|Babel, W; Biermann, T; Coners, H; Falge, E; Seeber, E; Ingrisch, J; Schleuß, P-M; Gerken, T; Leonbacher, J; Leipold, T; Willinghöfer, S; Schützenmeister, K; Shibistova, O; Becker, L; Hafner, S; Spielvogel, S; Li, X; Xu, X; Sun, Y; Zhang, L; Yang, Y; Ma, Y; Wesche, K; Graf, HF; Leuschner, C; Guggenberger, G; Kuzyakov, Y; Miehe, G; Foken, T: Pasture degradation modifies the water and carbon cycles of the Tibetan highlands, Biogeosciences Discussions, 11, 8861-8923 (2014)|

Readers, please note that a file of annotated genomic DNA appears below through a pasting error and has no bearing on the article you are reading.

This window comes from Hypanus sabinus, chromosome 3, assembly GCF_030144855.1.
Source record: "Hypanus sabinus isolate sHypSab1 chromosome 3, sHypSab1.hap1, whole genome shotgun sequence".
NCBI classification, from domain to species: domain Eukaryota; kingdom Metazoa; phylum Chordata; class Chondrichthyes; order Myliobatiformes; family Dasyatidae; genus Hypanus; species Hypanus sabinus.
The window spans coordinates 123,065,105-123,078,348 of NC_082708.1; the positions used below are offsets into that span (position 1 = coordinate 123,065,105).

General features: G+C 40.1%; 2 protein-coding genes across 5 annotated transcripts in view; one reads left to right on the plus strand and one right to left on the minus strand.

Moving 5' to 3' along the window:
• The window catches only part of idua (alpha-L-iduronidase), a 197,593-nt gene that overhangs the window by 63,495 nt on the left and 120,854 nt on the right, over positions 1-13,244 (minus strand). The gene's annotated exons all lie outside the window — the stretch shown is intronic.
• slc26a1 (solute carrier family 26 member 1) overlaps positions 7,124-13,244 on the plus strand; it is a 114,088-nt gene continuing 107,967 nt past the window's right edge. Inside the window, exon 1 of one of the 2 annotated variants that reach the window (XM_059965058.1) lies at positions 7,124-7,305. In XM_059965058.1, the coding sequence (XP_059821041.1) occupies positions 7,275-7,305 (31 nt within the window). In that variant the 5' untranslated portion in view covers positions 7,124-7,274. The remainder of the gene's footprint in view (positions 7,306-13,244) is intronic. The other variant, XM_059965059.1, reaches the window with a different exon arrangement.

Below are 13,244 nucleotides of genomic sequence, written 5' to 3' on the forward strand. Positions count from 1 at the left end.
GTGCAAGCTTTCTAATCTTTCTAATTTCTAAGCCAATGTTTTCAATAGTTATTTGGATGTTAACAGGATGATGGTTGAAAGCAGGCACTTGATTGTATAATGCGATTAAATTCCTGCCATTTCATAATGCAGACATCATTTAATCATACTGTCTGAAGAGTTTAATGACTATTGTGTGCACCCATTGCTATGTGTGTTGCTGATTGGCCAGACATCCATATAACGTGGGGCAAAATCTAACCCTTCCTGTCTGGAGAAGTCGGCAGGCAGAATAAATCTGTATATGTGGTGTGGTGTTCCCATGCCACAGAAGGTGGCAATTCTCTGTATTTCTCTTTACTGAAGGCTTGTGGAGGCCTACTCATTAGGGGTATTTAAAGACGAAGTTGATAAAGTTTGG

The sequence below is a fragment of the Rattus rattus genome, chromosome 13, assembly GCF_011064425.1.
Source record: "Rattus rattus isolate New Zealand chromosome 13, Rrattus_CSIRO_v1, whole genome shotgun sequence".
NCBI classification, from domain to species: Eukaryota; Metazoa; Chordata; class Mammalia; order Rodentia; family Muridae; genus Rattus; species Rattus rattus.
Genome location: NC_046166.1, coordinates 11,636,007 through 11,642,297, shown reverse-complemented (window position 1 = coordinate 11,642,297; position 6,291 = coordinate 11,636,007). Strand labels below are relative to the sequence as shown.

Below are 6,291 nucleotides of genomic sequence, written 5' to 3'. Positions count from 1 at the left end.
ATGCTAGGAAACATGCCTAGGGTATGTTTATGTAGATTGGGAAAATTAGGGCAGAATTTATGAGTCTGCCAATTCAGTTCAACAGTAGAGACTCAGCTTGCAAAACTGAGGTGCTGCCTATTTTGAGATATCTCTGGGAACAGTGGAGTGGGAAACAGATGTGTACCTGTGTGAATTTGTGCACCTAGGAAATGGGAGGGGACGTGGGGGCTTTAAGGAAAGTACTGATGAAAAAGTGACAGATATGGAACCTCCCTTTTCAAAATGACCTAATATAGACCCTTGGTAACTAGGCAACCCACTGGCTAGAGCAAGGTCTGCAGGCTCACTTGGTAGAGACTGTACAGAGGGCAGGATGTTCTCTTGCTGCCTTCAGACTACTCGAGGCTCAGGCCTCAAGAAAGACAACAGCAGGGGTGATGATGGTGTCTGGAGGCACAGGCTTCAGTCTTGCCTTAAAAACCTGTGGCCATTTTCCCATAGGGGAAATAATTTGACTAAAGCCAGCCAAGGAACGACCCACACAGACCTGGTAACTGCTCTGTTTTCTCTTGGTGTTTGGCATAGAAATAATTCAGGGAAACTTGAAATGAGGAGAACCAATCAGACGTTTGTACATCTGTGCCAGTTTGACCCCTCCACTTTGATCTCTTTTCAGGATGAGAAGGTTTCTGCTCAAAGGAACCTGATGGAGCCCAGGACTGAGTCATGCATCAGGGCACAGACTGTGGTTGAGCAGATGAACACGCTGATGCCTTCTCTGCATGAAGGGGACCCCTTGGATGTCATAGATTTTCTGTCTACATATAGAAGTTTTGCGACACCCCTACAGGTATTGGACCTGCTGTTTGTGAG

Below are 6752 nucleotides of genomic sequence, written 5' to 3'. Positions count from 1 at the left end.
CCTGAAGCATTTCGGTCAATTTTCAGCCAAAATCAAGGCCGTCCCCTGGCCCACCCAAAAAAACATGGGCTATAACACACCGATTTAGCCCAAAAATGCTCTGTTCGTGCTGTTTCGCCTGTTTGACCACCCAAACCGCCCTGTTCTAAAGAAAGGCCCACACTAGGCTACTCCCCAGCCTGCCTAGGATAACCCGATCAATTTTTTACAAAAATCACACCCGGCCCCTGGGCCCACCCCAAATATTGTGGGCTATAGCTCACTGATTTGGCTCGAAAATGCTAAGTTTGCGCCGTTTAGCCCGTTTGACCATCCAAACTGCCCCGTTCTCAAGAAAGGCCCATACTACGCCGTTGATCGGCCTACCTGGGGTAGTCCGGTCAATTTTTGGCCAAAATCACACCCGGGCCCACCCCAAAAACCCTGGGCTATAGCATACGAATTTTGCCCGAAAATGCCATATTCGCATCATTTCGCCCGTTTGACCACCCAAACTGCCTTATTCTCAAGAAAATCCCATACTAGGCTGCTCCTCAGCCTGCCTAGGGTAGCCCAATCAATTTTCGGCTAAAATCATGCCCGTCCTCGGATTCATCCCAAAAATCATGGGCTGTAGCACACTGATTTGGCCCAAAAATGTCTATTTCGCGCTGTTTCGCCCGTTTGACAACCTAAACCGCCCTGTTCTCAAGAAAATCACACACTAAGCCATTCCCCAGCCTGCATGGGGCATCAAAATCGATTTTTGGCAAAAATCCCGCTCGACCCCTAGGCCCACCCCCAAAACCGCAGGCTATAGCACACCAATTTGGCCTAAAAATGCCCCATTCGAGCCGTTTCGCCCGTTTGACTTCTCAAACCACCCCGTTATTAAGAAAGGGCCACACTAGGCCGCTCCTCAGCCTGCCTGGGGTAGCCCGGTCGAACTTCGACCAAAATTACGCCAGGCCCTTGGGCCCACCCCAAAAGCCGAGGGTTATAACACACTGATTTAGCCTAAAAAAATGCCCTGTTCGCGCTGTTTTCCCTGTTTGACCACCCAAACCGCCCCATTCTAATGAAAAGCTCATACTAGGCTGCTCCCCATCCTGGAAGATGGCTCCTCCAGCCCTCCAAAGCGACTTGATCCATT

The Tibetan Plateau has a significant role with regard to atmospheric circulation and the mon-soon in particular. Changes between a closed plant cover and open bare soil are one of the striking effects of land use degradation observed with unsustainable range management or climate change, but experiments coupling changes of surface properties and processes with atmospheric feedbacks are rare and have not been undertaken in the world’s two largest al-pine ecosystems, the alpine steppe and the Kobresia pygmaea pastures of the Tibetan plat-eau. We coupled measurements of micro-lysimeter, chamber, 13C labeling, and eddy-covariance and combined the observations with land surface and atmospheric models, adapted to the highland conditions. This allowed us to analyze how three degradation stages affect the water and carbon cycle of pastures on the landscape scale within the core region of the Kobresia pygmaea ecosystem. The study revealed that increasing degradation of the Kobresia turf affects carbon allocation and strongly reduces the carbon uptake, compromis-ing the function of Kobresia pastures as a carbon sink. Pasture degradation leads to a shift from transpiration to evaporation while the total sum of evapotranspiration remains unaffect-ed. The results show an earlier onset of convection and cloud generation, likely triggered by enhanced evaporation. Consequently, precipitation starts earlier and clouds decrease the in-coming solar radiation. In summary, the changes in surface properties by pasture degradation found on the highland have a significant influence on larger scales.
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